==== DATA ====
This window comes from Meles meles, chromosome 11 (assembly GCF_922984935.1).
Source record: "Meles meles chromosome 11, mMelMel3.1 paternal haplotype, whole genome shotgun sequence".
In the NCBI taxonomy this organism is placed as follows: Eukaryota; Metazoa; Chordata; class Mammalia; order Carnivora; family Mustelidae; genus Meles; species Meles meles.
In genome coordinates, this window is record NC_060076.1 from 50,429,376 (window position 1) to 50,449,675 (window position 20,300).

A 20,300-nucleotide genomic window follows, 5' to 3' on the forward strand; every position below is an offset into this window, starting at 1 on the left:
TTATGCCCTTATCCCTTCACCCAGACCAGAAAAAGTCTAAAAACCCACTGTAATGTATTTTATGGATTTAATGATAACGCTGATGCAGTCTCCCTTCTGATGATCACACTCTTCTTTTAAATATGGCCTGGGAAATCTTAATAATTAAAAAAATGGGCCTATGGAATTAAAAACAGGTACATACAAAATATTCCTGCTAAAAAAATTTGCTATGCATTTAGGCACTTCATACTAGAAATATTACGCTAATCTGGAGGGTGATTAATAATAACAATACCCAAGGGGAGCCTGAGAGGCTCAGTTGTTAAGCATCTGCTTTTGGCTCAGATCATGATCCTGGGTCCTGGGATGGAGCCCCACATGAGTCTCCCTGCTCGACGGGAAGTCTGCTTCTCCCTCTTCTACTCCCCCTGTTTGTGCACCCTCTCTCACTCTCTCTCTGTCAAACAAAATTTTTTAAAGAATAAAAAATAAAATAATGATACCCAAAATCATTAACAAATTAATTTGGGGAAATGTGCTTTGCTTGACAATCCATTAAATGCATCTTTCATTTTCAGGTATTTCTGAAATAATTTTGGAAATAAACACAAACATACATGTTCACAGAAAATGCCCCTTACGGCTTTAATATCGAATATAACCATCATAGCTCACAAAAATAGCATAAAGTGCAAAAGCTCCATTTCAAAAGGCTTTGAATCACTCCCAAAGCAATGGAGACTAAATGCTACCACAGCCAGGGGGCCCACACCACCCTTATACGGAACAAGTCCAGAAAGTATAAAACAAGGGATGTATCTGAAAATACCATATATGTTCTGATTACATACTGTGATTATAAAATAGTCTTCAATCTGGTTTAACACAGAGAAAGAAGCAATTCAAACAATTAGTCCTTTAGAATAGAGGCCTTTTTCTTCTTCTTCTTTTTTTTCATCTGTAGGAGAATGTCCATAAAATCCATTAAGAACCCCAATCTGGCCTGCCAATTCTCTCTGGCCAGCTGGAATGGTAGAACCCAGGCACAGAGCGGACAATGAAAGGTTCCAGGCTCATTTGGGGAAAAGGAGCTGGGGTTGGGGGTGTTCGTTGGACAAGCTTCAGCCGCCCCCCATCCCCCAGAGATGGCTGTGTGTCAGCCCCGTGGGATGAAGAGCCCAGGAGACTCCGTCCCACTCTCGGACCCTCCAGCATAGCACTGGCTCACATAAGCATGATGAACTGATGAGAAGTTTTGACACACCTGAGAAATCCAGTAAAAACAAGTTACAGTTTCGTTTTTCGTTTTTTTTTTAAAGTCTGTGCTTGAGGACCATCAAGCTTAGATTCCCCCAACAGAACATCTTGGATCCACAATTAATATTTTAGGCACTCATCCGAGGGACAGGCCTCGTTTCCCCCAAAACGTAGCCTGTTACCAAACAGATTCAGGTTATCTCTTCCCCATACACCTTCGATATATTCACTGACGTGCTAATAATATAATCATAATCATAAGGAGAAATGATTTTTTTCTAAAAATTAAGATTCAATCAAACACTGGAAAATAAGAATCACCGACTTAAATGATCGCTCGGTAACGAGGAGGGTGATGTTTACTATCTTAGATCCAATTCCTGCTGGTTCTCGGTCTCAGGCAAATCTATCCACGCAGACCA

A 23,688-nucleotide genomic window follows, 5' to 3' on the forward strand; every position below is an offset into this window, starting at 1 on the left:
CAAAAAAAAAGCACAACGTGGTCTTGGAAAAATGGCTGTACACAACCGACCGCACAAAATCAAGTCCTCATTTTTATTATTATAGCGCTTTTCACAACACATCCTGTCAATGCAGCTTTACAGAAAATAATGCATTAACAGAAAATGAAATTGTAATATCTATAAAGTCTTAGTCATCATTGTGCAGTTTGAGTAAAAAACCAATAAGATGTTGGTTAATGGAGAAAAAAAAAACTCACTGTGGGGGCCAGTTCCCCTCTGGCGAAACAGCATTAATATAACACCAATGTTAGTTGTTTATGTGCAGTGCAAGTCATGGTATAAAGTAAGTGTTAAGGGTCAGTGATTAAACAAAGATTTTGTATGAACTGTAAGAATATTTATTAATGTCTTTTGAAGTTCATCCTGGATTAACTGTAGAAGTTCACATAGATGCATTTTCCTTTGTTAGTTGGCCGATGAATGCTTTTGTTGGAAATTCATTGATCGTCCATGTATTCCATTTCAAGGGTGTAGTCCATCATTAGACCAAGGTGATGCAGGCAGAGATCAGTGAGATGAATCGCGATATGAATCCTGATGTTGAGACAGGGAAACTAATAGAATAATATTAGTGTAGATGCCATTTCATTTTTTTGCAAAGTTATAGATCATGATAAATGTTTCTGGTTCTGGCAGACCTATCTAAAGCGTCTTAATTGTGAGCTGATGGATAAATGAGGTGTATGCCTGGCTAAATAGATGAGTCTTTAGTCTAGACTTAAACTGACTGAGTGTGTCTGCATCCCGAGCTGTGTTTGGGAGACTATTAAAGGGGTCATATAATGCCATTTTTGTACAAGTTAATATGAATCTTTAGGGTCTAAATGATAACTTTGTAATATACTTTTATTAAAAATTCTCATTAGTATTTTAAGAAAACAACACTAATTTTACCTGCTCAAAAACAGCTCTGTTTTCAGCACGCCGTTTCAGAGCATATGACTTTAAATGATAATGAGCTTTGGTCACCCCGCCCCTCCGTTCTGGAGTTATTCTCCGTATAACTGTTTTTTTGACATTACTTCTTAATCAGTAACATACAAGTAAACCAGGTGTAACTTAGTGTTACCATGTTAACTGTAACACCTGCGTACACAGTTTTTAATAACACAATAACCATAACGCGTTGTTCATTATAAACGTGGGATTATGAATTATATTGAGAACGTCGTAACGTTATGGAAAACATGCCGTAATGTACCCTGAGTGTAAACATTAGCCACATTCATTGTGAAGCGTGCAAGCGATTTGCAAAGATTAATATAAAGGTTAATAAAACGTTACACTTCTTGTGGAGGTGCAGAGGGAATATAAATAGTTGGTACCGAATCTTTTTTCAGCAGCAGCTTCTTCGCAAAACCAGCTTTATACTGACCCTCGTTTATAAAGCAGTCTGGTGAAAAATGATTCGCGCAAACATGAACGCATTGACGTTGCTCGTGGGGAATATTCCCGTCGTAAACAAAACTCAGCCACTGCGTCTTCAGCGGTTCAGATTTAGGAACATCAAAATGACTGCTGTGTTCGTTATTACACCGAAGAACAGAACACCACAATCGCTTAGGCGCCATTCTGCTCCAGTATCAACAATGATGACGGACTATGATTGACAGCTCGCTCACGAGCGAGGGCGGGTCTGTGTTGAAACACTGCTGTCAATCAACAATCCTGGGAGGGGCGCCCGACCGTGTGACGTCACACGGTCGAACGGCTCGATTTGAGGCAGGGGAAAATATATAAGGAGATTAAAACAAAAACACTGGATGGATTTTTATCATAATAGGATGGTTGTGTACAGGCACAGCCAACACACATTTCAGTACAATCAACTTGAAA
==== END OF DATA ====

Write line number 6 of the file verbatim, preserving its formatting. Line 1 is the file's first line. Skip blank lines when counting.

TTATGCCCTTATCCCTTCACCCAGACCAGAAAAAGTCTAAAAACCCACTGTAATGTATTTTATGGATTTAATGATAACGCTGATGCAGTCTCCCTTCTGATGATCACACTCTTCTTTTAAATATGGCCTGGGAAATCTTAATAATTAAAAAAATGGGCCTATGGAATTAAAAACAGGTACATACAAAATATTCCTGCTAAAAAAATTTGCTATGCATTTAGGCACTTCATACTAGAAATATTACGCTAATCTGGAGGGTGATTAATAATAACAATACCCAAGGGGAGCCTGAGAGGCTCAGTTGTTAAGCATCTGCTTTTGGCTCAGATCATGATCCTGGGTCCTGGGATGGAGCCCCACATGAGTCTCCCTGCTCGACGGGAAGTCTGCTTCTCCCTCTTCTACTCCCCCTGTTTGTGCACCCTCTCTCACTCTCTCTCTGTCAAACAAAATTTTTTAAAGAATAAAAAATAAAATAATGATACCCAAAATCATTAACAAATTAATTTGGGGAAATGTGCTTTGCTTGACAATCCATTAAATGCATCTTTCATTTTCAGGTATTTCTGAAATAATTTTGGAAATAAACACAAACATACATGTTCACAGAAAATGCCCCTTACGGCTTTAATATCGAATATAACCATCATAGCTCACAAAAATAGCATAAAGTGCAAAAGCTCCATTTCAAAAGGCTTTGAATCACTCCCAAAGCAATGGAGACTAAATGCTACCACAGCCAGGGGGCCCACACCACCCTTATACGGAACAAGTCCAGAAAGTATAAAACAAGGGATGTATCTGAAAATACCATATATGTTCTGATTACATACTGTGATTATAAAATAGTCTTCAATCTGGTTTAACACAGAGAAAGAAGCAATTCAAACAATTAGTCCTTTAGAATAGAGGCCTTTTTCTTCTTCTTCTTTTTTTTCATCTGTAGGAGAATGTCCATAAAATCCATTAAGAACCCCAATCTGGCCTGCCAATTCTCTCTGGCCAGCTGGAATGGTAGAACCCAGGCACAGAGCGGACAATGAAAGGTTCCAGGCTCATTTGGGGAAAAGGAGCTGGGGTTGGGGGTGTTCGTTGGACAAGCTTCAGCCGCCCCCCATCCCCCAGAGATGGCTGTGTGTCAGCCCCGTGGGATGAAGAGCCCAGGAGACTCCGTCCCACTCTCGGACCCTCCAGCATAGCACTGGCTCACATAAGCATGATGAACTGATGAGAAGTTTTGACACACCTGAGAAATCCAGTAAAAACAAGTTACAGTTTCGTTTTTCGTTTTTTTTTTAAAGTCTGTGCTTGAGGACCATCAAGCTTAGATTCCCCCAACAGAACATCTTGGATCCACAATTAATATTTTAGGCACTCATCCGAGGGACAGGCCTCGTTTCCCCCAAAACGTAGCCTGTTACCAAACAGATTCAGGTTATCTCTTCCCCATACACCTTCGATATATTCACTGACGTGCTAATAATATAATCATAATCATAAGGAGAAATGATTTTTTTCTAAAAATTAAGATTCAATCAAACACTGGAAAATAAGAATCACCGACTTAAATGATCGCTCGGTAACGAGGAGGGTGATGTTTACTATCTTAGATCCAATTCCTGCTGGTTCTCGGTCTCAGGCAAATCTATCCACGCAGACCA